Last month, the Maryland House of Representatives voted to pass a measure that would excuse prisoners who are serving long sentences from having to make child support payments. This month, the Maryland Senate approved the bill as well.
The bill passed despite bipartisan opposition, with most republican senators and 10 of 34 democratic senators voting against it.
When the bill takes effect, most inmates who are in jail for 18 months or more will no longer have to make child support payments for the duration of their sentences. Those who participate in work-release programs or who commit a crime for the purpose of evading child support payments would not qualify for the exemption.
The lawmakers reason that because incarcerated people have no real source of income, they are unable to pay child support. If the amount of money owed accumulates over a long period of time, prisoners facing large back payments are less likely to live up to their child support obligations.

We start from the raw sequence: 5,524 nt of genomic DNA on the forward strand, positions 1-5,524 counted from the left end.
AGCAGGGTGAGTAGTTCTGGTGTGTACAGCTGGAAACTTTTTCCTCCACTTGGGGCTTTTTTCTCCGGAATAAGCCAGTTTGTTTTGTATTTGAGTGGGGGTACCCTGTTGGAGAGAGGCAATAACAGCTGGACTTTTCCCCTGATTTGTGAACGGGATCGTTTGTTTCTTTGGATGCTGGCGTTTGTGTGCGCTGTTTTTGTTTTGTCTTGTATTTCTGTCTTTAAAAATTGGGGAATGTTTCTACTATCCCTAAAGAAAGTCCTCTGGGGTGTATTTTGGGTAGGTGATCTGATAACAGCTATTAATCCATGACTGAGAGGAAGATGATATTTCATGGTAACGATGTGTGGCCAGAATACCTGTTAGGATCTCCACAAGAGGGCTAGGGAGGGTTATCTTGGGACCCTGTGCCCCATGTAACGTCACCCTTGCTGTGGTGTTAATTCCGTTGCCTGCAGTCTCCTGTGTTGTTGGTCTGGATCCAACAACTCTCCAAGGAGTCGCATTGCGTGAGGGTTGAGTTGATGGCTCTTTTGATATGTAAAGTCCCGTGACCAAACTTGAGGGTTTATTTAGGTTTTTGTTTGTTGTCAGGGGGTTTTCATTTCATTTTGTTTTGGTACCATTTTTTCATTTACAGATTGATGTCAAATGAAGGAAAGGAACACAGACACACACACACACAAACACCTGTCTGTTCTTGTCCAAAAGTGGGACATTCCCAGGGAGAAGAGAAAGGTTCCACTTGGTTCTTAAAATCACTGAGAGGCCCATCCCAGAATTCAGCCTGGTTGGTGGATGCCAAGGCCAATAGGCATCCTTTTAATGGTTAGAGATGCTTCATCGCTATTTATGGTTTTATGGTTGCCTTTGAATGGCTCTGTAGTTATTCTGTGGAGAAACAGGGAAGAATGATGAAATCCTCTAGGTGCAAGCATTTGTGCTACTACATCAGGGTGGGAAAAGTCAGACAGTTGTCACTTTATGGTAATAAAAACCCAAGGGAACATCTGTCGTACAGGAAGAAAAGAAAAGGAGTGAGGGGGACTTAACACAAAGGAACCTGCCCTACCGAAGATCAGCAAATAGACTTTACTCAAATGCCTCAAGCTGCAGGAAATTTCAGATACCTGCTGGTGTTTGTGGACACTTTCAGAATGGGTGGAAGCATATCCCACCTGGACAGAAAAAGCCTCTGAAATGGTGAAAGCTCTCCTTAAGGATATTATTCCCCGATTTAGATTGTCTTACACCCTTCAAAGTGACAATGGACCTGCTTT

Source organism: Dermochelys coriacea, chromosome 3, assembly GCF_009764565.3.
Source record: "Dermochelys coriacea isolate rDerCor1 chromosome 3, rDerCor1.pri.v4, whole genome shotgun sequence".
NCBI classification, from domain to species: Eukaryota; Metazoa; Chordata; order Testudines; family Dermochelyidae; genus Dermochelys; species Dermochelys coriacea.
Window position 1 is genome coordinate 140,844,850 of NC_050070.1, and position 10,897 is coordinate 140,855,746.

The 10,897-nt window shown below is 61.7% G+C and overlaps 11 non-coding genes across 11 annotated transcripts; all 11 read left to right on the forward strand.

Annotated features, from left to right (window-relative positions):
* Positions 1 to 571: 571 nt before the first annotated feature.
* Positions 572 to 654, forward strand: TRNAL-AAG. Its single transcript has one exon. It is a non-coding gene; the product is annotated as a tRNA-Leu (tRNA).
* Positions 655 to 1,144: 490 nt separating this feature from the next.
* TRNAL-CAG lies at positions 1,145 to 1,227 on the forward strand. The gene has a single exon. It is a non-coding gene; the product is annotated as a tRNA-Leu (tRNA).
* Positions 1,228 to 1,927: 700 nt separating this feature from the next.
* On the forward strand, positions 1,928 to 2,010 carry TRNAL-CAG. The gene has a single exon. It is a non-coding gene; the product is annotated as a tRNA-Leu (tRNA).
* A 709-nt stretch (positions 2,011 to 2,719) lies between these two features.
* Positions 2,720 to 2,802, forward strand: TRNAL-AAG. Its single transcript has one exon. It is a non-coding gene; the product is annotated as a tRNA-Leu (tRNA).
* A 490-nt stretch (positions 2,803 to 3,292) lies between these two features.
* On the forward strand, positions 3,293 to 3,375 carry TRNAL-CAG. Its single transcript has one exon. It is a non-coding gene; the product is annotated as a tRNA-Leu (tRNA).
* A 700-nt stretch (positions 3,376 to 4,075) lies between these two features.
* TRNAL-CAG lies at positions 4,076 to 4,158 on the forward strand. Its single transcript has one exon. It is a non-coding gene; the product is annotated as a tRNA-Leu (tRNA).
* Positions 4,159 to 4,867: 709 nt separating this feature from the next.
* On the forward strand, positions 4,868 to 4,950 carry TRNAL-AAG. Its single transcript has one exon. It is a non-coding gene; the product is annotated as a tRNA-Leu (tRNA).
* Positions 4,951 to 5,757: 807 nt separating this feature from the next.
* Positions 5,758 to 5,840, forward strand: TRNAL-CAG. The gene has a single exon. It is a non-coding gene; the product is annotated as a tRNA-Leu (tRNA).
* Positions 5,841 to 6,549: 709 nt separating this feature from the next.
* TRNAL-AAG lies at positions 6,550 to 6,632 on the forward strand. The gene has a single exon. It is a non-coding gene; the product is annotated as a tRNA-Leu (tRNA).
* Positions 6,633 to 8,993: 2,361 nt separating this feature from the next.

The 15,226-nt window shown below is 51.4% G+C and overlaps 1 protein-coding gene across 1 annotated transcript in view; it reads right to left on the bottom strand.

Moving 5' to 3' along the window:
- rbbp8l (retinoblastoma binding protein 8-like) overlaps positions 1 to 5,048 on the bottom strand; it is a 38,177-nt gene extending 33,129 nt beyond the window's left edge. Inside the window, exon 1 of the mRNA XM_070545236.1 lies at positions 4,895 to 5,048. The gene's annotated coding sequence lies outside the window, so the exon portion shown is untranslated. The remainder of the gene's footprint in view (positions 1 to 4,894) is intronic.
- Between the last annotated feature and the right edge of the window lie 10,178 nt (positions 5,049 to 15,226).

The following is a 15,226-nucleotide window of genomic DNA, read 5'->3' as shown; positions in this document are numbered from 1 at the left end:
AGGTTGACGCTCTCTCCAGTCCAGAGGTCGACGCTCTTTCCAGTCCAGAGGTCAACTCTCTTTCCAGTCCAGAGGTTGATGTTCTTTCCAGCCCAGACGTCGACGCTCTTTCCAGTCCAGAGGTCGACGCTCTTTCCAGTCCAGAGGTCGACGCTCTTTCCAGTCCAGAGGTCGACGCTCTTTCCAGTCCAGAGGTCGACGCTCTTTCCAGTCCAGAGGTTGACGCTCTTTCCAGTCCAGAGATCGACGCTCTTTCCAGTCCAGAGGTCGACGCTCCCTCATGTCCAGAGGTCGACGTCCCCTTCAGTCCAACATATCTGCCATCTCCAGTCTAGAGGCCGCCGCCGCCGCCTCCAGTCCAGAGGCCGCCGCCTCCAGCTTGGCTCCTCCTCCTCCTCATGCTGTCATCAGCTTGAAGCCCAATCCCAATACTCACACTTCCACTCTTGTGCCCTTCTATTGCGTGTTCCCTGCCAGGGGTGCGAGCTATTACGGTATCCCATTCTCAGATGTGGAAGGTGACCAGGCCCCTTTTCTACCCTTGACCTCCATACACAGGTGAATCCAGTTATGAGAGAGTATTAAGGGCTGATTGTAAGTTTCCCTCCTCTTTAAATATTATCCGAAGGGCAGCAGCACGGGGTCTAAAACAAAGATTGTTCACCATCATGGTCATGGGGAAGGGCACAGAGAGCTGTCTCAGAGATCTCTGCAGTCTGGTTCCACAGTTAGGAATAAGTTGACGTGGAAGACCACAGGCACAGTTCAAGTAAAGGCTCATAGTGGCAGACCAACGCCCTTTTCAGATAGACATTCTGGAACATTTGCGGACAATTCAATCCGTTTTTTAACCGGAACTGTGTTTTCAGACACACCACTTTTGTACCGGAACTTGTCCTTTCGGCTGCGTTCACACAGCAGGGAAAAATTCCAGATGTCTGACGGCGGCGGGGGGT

This bill is supposed to encourage prisoners to pay child support once they exit the penal system. Currently, many former convicts who owe large sums of money in child support hide from authorities instead of attempting to start making payments once they are no longer in prison.
About half of the nation’s inmates owe some sort of child support.
Critics of this bill say that it sends the wrong message by allowing prisoners to escape from their responsibilities. Prior to this bill, inmates could already apply for reduced child support obligations for the duration of their sentence.
Source: The Washington Times, “Bill to relieve Maryland inmates of child support passes,” David Hill, April 4, 2012